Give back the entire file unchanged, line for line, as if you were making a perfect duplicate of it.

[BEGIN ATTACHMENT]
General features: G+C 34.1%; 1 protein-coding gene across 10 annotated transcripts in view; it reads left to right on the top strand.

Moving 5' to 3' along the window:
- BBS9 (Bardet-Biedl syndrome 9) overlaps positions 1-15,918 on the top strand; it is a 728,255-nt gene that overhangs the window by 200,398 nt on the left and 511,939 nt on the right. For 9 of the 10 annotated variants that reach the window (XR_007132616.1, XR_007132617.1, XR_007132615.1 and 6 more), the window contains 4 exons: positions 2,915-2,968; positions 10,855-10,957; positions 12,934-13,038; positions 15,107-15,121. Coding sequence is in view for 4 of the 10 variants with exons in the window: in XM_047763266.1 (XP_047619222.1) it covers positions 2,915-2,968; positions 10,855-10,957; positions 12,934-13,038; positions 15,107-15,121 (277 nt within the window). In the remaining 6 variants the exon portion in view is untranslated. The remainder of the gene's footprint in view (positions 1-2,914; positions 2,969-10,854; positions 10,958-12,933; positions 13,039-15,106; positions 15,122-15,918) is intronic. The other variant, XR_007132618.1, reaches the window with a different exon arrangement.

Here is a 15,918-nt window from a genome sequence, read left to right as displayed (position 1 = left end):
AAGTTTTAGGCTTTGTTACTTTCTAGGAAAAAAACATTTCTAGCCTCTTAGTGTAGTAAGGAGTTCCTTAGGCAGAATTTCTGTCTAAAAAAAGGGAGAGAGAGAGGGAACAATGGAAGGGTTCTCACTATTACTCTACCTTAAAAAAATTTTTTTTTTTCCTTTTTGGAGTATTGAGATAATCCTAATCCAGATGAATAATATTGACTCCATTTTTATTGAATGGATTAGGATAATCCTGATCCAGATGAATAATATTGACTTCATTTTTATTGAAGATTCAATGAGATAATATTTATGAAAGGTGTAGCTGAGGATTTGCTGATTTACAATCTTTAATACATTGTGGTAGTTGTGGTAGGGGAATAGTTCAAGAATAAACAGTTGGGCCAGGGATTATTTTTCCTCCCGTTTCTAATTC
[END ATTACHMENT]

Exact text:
General features: G+C 34.1%; 1 protein-coding gene across 10 annotated transcripts in view; it reads left to right on the top strand.

Moving 5' to 3' along the window:
- BBS9 (Bardet-Biedl syndrome 9) overlaps positions 1-15,918 on the top strand; it is a 728,255-nt gene that overhangs the window by 200,398 nt on the left and 511,939 nt on the right. For 9 of the 10 annotated variants that reach the window (XR_007132616.1, XR_007132617.1, XR_007132615.1 and 6 more), the window contains 4 exons: positions 2,915-2,968; positions 10,855-10,957; positions 12,934-13,038; positions 15,107-15,121. Coding sequence is in view for 4 of the 10 variants with exons in the window: in XM_047763266.1 (XP_047619222.1) it covers positions 2,915-2,968; positions 10,855-10,957; positions 12,934-13,038; positions 15,107-15,121 (277 nt within the window). In the remaining 6 variants the exon portion in view is untranslated. The remainder of the gene's footprint in view (positions 1-2,914; positions 2,969-10,854; positions 10,958-12,933; positions 13,039-15,106; positions 15,122-15,918) is intronic. The other variant, XR_007132618.1, reaches the window with a different exon arrangement.

Here is a 15,918-nt window from a genome sequence, read left to right as displayed (position 1 = left end):
AAGTTTTAGGCTTTGTTACTTTCTAGGAAAAAAACATTTCTAGCCTCTTAGTGTAGTAAGGAGTTCCTTAGGCAGAATTTCTGTCTAAAAAAAGGGAGAGAGAGAGGGAACAATGGAAGGGTTCTCACTATTACTCTACCTTAAAAAAATTTTTTTTTTTCCTTTTTGGAGTATTGAGATAATCCTAATCCAGATGAATAATATTGACTCCATTTTTATTGAATGGATTAGGATAATCCTGATCCAGATGAATAATATTGACTTCATTTTTATTGAAGATTCAATGAGATAATATTTATGAAAGGTGTAGCTGAGGATTTGCTGATTTACAATCTTTAATACATTGTGGTAGTTGTGGTAGGGGAATAGTTCAAGAATAAACAGTTGGGCCAGGGATTATTTTTCCTCCCGTTTCTAATTC